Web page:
This article written by Michael Salvatori, Director of Continuing Education appeared in the Catholic Principals’ Council of Ontario magazine, Principal Connections.
As a language teacher and learner, I have always found proverbs to be rich tools for reflection and valuable springboards for discussion.
The French proverb, Nul ne sait ce que l’avenir nous réserve (no one knows what the future holds), continues to ring true and to aptly describe the relative unpredictability of the future.
Following 20 years working in professional regulation including 10 years as Registrar and CEO of the Ontario College of Teachers, I look forward to a future of possibilities as I embark on a new venture as Director of Continuing Education at the University of St. Michael’s College in the University of Toronto. Returning to St. Michael’s where I studied as an undergraduate student in the past represents for me an intentional step toward the future.
As I undertake this new role and the opportunity to expand the Continuing Education Division, I reflect about our future as a global community and the power of education to shape that future.
Is the future, in fact, so uncertain?
I believe that a degree of certainty of the future resides in our capacity to positively influence it through socially responsible, ethical, and thoughtful decisions and actions in the present which take into consideration the environment and our well-being.
As educators and school leaders, I believe that you are uniquely positioned to advance positive social change through education and transformative leadership in your learning communities. One of the Ontario College of Teachers Standards of Practice for the Teaching Profession, Leadership in Learning Communities, promotes the creation of collaborative, safe and supportive learning communities.
Within these learning communities there is an opportunity to help students develop critical thinking and problem-solving skills which they can apply in their own lives, and which will position them to consider and influence the greater community. Together with parents and the broader community, as educators and leaders, you help students examine issues in our world such as risks to the environment, the exclusion of members of our communities and the peaceful resolution of conflict.
The creation of safe and brave spaces for reflection on these issues builds an important foundation for the development of social responsibility and sustainable practices among our students. This reflection also supports our endeavours to bring meaning to our life and work and to connect with personal values such as fairness, inclusion and justice.
However, the responsibility for education is not yours alone. As educational leaders you also play a vital role in investing in your communities to create opportunities for collaboration and shared responsibility. Investing in communities and the potential for collective impact requires strategies and skills that complement those employed for traditional school and district community engagement initiatives such as school councils and parent involvement committees.
What does investment in the community look like when there is a focus on social responsibility, sustainability and addressing past and current practices that impede our efforts to establish and maintain a flourishing world within which the planet is cared for, human rights are protected, and inclusion is promoted?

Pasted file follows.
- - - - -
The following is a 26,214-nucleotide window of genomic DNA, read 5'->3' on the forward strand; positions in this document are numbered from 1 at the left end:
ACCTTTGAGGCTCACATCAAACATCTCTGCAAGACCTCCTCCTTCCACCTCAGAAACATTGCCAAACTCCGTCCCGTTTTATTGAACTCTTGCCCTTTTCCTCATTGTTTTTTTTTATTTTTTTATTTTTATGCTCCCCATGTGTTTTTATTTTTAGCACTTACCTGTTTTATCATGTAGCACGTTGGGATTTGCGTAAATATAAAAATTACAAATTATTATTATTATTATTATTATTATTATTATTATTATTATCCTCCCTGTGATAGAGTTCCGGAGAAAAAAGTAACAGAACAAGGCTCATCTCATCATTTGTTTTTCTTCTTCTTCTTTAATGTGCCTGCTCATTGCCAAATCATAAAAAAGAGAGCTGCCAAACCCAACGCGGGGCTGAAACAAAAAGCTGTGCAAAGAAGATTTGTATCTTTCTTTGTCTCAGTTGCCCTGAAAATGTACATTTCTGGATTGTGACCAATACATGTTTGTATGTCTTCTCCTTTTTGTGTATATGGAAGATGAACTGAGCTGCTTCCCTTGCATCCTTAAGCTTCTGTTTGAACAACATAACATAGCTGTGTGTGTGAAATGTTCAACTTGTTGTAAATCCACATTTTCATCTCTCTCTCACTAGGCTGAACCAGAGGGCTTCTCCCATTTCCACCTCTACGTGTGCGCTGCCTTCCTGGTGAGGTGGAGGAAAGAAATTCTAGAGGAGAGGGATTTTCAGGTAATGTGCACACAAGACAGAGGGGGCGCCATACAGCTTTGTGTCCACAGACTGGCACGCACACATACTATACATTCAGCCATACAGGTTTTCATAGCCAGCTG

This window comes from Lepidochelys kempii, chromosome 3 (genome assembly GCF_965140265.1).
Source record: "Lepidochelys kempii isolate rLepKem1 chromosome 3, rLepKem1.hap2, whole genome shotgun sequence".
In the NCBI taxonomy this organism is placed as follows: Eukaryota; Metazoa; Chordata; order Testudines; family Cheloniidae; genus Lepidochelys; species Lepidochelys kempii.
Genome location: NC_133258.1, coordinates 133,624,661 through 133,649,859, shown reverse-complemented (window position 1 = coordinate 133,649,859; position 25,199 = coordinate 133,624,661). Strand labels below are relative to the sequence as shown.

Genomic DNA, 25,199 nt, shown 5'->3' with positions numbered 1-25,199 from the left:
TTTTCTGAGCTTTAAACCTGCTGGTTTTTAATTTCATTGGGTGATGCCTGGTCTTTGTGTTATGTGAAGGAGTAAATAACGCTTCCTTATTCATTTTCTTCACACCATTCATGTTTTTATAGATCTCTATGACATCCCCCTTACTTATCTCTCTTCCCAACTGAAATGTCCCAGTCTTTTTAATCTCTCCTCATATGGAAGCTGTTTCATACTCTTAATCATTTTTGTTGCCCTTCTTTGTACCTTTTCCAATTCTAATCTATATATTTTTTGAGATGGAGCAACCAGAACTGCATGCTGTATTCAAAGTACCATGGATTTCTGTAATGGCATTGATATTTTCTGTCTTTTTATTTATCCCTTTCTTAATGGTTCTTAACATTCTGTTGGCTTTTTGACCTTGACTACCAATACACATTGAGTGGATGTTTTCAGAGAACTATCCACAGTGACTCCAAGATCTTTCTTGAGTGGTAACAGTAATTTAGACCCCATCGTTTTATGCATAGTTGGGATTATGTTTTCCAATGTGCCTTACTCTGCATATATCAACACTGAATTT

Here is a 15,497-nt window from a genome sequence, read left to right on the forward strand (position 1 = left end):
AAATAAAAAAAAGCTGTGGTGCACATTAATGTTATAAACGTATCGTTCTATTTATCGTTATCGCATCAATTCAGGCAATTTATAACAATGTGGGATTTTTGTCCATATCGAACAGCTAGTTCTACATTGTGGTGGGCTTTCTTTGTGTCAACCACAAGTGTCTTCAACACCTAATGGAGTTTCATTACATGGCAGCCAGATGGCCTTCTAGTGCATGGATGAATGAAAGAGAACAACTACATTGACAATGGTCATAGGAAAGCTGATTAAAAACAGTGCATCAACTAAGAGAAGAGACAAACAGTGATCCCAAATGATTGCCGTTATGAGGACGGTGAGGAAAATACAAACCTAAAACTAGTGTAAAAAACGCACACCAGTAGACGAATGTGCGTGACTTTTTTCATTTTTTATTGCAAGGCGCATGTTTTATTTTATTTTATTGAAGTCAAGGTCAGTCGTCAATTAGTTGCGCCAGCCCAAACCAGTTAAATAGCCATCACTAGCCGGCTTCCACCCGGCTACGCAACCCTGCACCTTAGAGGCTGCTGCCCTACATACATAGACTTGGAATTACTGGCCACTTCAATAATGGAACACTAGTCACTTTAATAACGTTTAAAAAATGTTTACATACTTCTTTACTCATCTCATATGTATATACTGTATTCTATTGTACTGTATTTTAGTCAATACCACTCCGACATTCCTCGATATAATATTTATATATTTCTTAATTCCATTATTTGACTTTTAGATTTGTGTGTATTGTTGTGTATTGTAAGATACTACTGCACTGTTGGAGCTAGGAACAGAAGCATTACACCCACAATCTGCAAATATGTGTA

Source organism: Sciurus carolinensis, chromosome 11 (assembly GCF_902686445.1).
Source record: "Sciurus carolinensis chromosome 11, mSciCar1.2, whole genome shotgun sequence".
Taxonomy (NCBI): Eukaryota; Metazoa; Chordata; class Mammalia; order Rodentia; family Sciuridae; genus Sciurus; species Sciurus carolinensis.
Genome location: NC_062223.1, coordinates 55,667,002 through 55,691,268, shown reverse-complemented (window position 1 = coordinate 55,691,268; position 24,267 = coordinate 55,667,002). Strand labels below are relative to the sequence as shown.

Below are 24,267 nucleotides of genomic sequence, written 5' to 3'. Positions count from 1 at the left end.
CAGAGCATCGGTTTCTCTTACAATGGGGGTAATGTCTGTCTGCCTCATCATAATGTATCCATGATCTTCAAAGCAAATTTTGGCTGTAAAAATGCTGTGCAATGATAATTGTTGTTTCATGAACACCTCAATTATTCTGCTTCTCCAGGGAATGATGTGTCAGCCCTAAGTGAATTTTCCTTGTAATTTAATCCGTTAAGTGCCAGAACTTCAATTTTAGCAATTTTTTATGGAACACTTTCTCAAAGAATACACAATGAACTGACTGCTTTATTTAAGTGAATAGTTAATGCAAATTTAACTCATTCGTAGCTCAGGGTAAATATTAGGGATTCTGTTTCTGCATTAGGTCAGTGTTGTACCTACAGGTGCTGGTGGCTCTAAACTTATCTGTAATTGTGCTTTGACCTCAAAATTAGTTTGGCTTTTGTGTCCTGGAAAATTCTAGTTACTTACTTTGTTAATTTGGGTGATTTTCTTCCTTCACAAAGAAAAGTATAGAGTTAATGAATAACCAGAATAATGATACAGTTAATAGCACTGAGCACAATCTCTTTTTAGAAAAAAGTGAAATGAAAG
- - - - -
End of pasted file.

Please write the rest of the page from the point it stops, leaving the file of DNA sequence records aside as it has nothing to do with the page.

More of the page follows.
What kind of investment in the community is needed to develop and sustain practices that have a positive social purpose?
One of the ways to seek answers to these key questions and to develop strategies to strengthen communities is through education. The Graduate Diploma in Social Responsibility and Sustainability offered by the University of St. Michael’s College, designed for working professionals, adopts an interdisciplinary approach to sustainability by incorporating perspectives from business, law, ethics, social sciences, and environmental studies.
The program enables participants to undertake hands-on, real-world projects that create or co-create adaptive solutions to complex social and environmental challenges. Opportunities to connect one’s own values and to think critically about one’s worldview are embedded within the program to help participants understand the value of bringing their “whole self” to work and understanding and using their agency to effect change.
I invite you to consider the program as part of your ongoing commitment to building and maintaining learning communities focused on social responsibility and change. Information on the program and applications for the 2024 cohort can be found on the St. Michael’s website: Academics-Continuing Education. https://www.csr-stmikes.ca/
The best way to predict the future is to create it. This quotation has been attributed to several thought leaders and it describes very well the great opportunities ahead for Continuing Education at St. Michael’s. I would humbly suggest a slight modification to this meaningful call to action: The best way to predict the future is to co-create it.
What are the contemporary and diverse learning opportunities, formats and topics that will serve our students, alumni and the Catholic education community well? I am interested in your feedback and ideas and in co-creating with you the future of Continuing Education at St. Michael’s. I invite you to help us to build the learning systems we need to create a flourishing world at a time of great environmental and social change.
Please let me know (firstname.lastname@example.org) how St. Michael’s can support you in your important and complex work helping young people find their place in our world now and in the future… and stay tuned for updates from us!